Unless you've been living under a rock for the last year (particularly if it's a rock with no internet connection), chances are you've heard about the 140-characters-or-less blogging service Twitter.com. Hailed by prominent nerds as the best thing to hit the internet since the dancing baby, Twitter has quickly risen to become the web's most popular "micro-blogging" site.
That's all well & good for tech-savvy bloggers who actually know what "micro-blogging" is, but what about you, the average Joe who still uses Netscape to check your Friendster "Testimonials" on a shared computer at the public library? What about people like me, ordinary folks who still fall for the old "My Nigerian Bank Account Is Overflowing With Money And I Need Your Help" routine time and time again? Does Twitter have anything to offer idiots like us? I decided to find out.
According to some article on Time.com (who else would you to turn to for valuable information about tech trends? Cracked.com?!), Twitter is "blogging for regular people." I don't know what in the name of God that's supposed to mean; I thought blogging was ALREADY for regular people. Isn't that the whole idea? That anyone can write one? Should we really be making it EVEN EASIER to share your thoughts with the entire internet?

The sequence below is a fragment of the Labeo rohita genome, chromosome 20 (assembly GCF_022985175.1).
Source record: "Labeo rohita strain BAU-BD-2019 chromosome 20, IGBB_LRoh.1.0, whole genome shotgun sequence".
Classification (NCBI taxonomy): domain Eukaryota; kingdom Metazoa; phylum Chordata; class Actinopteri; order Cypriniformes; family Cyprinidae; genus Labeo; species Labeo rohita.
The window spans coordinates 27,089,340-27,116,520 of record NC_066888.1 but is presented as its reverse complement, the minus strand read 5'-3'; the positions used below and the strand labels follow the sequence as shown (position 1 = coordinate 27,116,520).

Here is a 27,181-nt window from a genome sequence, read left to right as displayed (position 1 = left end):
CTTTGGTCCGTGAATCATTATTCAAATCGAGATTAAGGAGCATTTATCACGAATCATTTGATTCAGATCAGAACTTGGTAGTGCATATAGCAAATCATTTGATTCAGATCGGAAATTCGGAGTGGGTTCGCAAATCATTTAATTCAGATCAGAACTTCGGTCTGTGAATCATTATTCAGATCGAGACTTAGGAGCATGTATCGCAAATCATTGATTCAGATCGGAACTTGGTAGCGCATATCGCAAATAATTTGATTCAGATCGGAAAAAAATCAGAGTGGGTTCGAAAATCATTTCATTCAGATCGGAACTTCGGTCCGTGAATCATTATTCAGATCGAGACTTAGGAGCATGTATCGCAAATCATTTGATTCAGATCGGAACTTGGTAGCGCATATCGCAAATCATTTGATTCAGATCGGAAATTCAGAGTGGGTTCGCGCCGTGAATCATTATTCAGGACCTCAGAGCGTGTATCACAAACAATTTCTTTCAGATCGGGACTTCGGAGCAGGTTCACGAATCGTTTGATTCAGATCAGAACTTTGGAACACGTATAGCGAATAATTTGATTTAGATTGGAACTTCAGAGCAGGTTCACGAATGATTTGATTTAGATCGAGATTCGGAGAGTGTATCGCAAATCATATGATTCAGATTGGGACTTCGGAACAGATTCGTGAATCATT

In their own words, Twitter is "a service for friends, family, and coworkers to communicate and stay connected through the exchange of quick, frequent answers to one simple question: What are you doing?" Here's the thing: Most of the time, my answer to that question is going to be "working," "dropping a deuce," or "getting loaded under a highway overpass." Considering all the awards and accolades it has received from the tech community, there has to be more to Twitter than the ability to tell your friends when you're dropping a deuce, right?
To answer this question I'll once again turn to Twitter for an answer. According to the "Why?" page on Twitter.com, "basic updates are meaningful to family members, friends, or colleaguesespecially when theyre timely." Let's try to wrap our heads around this baffling statement one part at a time, shall we?
I don't know about you guys, but I spend a good chunk of my time HIDING what I do from my family. Considering that, why would I want to give them a web-based tracking collar that will alert them to my every move? Do I really want them to know how drunk I am (very), what I'm drinking (Evan Williams), and where I'm drinking it (alone under a highway overpass) at any given moment? Besides, attempting to teach my mom how to use Twitter would be like trying to teach a goat how to surf: hilarious, fun to watch, and yet completely pointless and ultimately kind of depressing.
If we're friends, chances are you already have a pretty good idea of what I'm doing. My day-to-day life follows a pretty strict routine (go to work, eat dinner, go get drunk under a highway overpass). If you don't know where to find me at any given point in the day, give me a call and maybe I'll tell you. If you don't know me well enough to call me, well, then you probably don't need to know where I am.